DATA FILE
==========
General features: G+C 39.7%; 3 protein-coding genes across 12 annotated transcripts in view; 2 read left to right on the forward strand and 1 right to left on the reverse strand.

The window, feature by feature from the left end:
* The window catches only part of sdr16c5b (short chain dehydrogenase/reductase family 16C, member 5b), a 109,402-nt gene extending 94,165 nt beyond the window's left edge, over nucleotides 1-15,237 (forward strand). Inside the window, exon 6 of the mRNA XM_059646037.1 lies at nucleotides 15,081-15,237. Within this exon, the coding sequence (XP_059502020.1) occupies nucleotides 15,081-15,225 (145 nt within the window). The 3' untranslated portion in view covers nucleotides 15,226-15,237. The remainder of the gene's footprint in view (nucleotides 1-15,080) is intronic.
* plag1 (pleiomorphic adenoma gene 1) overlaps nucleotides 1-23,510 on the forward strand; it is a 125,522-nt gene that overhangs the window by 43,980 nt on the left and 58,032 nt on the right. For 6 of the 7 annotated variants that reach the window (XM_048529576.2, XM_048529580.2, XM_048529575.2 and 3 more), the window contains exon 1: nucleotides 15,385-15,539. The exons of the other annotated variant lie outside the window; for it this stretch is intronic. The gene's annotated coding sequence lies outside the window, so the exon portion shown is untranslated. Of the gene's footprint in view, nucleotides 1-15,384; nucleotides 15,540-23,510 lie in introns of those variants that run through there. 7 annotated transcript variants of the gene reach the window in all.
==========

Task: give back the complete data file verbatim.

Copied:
General features: G+C 39.7%; 3 protein-coding genes across 12 annotated transcripts in view; 2 read left to right on the forward strand and 1 right to left on the reverse strand.

The window, feature by feature from the left end:
* The window catches only part of sdr16c5b (short chain dehydrogenase/reductase family 16C, member 5b), a 109,402-nt gene extending 94,165 nt beyond the window's left edge, over nucleotides 1-15,237 (forward strand). Inside the window, exon 6 of the mRNA XM_059646037.1 lies at nucleotides 15,081-15,237. Within this exon, the coding sequence (XP_059502020.1) occupies nucleotides 15,081-15,225 (145 nt within the window). The 3' untranslated portion in view covers nucleotides 15,226-15,237. The remainder of the gene's footprint in view (nucleotides 1-15,080) is intronic.
* plag1 (pleiomorphic adenoma gene 1) overlaps nucleotides 1-23,510 on the forward strand; it is a 125,522-nt gene that overhangs the window by 43,980 nt on the left and 58,032 nt on the right. For 6 of the 7 annotated variants that reach the window (XM_048529576.2, XM_048529580.2, XM_048529575.2 and 3 more), the window contains exon 1: nucleotides 15,385-15,539. The exons of the other annotated variant lie outside the window; for it this stretch is intronic. The gene's annotated coding sequence lies outside the window, so the exon portion shown is untranslated. Of the gene's footprint in view, nucleotides 1-15,384; nucleotides 15,540-23,510 lie in introns of those variants that run through there. 7 annotated transcript variants of the gene reach the window in all.